'Trumpeters' by Nainsukh of Guler (1710-78).

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Following an application for an export licence by its owner, the Department for Digital, Culture, Media and Sport (DCMS) announced it should be temporarily blocked from leaving the country in the hope a buyer can be found to pay the £550,000 price and keep it in the UK.

The government made the decision after the Reviewing Committee on the Export of Works of Art and Objects of Cultural Interest (RCEWA) deemed the watercolour to be of “outstanding aesthetic importance and of significant use in the study of Indian history”.

Trumpeters by Nainsukh of Guler (1710-78) shows seven village musicians on a terrace, playing the long Pahari horns called Turhi, in the hill region of northern India. It is regarded as a fine example of Guler’s trademark detailed observation and complex directional composition.

The artist is considered to be one of the most acclaimed of the Pahari (Hills) movement, which was a major and popular genre of Indian miniature painting during the period. Some of his other works are exhibited in public collections in the UK, including the Victoria and Albert Museum and the British Museum.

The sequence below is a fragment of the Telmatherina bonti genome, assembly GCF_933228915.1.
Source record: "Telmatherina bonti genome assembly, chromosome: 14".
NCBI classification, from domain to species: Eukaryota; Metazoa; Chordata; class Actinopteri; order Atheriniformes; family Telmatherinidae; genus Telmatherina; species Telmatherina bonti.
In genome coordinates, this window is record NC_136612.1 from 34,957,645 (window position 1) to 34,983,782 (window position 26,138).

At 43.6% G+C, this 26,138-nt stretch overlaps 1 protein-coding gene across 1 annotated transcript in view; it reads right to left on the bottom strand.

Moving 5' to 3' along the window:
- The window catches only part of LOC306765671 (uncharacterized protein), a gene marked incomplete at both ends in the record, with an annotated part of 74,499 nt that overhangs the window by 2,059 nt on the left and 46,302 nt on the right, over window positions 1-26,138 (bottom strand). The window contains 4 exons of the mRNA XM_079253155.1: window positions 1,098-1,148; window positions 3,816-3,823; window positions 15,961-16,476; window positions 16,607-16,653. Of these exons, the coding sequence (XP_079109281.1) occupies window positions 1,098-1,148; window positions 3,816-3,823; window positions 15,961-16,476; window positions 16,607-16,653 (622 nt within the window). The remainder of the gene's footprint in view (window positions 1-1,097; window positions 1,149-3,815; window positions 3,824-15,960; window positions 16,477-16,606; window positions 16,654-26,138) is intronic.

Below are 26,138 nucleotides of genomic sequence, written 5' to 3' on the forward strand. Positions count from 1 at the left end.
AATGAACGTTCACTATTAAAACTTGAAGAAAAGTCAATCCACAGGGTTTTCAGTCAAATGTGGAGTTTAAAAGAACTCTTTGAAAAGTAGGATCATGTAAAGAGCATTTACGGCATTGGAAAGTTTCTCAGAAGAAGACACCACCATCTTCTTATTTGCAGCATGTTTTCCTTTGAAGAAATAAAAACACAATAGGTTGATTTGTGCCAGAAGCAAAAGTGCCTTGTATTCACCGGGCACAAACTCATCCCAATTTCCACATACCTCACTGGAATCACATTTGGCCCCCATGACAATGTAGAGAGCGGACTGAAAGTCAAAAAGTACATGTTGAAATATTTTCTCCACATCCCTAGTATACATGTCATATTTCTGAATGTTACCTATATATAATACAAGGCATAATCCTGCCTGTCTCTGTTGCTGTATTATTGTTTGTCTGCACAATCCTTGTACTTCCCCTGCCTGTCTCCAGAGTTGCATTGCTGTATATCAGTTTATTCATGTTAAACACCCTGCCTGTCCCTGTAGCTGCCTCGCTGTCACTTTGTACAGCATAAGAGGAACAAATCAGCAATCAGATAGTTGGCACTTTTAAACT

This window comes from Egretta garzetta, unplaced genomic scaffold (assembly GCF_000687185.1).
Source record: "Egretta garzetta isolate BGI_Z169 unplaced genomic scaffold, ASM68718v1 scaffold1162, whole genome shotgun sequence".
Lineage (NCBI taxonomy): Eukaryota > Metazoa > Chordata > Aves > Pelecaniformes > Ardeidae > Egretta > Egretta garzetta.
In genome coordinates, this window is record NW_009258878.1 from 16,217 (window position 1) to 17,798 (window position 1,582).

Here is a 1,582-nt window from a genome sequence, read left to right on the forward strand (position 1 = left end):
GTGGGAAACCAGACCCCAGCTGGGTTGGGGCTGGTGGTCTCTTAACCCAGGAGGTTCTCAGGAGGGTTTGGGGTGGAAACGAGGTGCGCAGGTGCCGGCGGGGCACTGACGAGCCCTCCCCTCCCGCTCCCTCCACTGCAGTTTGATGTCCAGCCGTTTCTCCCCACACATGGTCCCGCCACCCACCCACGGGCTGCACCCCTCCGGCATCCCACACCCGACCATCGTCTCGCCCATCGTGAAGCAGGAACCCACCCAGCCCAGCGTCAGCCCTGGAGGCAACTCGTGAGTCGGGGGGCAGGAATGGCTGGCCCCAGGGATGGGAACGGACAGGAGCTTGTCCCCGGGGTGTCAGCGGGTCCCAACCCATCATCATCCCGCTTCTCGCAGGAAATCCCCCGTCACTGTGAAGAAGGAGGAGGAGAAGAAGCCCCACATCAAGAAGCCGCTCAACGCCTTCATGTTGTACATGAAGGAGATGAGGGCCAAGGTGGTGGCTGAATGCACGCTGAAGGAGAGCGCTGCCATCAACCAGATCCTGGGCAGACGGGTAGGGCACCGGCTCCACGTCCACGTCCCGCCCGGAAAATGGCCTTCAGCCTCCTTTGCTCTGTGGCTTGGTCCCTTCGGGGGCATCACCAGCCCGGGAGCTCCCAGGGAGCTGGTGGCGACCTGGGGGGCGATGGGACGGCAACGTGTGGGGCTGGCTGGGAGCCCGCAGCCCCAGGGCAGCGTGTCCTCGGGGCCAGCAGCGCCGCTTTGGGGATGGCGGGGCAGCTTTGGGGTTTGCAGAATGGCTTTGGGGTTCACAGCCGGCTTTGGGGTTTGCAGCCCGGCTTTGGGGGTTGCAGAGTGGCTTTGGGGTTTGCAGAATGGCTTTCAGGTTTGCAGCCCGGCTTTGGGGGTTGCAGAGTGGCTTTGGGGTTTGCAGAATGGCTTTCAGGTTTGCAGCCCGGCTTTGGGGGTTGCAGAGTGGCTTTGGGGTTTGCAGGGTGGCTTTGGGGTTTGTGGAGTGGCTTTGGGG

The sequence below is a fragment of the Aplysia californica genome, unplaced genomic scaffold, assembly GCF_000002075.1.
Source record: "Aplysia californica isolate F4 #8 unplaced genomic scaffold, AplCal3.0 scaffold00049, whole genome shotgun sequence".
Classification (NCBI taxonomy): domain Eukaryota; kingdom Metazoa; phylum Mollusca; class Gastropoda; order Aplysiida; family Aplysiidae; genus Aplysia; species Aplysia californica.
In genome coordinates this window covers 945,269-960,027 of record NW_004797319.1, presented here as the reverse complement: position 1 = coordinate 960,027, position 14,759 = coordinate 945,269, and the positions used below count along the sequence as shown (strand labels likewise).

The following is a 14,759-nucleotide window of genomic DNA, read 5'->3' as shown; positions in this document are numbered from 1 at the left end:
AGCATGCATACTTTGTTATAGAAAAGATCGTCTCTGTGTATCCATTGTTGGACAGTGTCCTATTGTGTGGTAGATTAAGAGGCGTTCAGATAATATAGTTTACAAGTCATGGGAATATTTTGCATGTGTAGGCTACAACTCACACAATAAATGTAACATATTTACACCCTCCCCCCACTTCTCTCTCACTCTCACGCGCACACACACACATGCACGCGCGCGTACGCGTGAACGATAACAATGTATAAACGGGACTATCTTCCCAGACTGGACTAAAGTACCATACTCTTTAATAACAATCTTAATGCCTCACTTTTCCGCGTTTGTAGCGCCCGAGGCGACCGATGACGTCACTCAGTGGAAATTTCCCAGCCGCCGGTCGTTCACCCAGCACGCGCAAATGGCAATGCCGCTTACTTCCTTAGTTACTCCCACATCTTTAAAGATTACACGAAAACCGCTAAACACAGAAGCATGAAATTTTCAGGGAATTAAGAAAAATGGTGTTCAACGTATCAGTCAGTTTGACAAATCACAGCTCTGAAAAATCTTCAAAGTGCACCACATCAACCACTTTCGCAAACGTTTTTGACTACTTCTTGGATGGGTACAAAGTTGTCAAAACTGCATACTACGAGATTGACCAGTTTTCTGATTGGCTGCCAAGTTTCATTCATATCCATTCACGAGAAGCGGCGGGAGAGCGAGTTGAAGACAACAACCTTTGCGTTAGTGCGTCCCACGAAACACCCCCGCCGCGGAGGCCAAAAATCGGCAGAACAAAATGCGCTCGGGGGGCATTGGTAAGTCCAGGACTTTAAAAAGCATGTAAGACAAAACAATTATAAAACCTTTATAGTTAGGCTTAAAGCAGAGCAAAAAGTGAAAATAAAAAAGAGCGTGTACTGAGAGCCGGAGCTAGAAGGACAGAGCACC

Two great works 

Peter Barber, a member of the RCEWA, said: “Nainsukh of Guler’s beautiful miniature of musicians is a masterpiece unparalleled in north Indian art.

“The exuberant gestures and puffed-out cheeks of the trumpeters bear a remarkable resemblance to the trumpeters depicted some 300 years earlier by the Italian Renaissance artist Andrea Mantegna (1431-1506) in his series of paintings, now in Hampton Court, showing the Triumph of Caesar.

“These paintings were repeatedly reproduced as prints over the coming centuries, initially by Mantegna himself. Did Nainsukh see, and was he influenced, by the prints when preparing this watercolour? 

“The export bar offers a British gallery, museum or library the opportunity to acquire this painting. Like the Mantegnas, it would then remain, and be enjoyed, in this country and the connections between two great works of Asian and European arts could be further investigated.”

Colour and light

The miniature is an example of the colour and light of India which inspired its first owner, renowned artist Winifred Nicholson (1893-1981).

Michael Ellis, minister for arts, heritage and tourism, said: “I hope that this piece can be kept in the UK, not only for its beauty, but to help further the study of Indian art and history.”  

The decision on the export licence application will be deferred until February 2019 and could be extended until May 15, 2019, if a serious intention to raise funds to purchase it is made.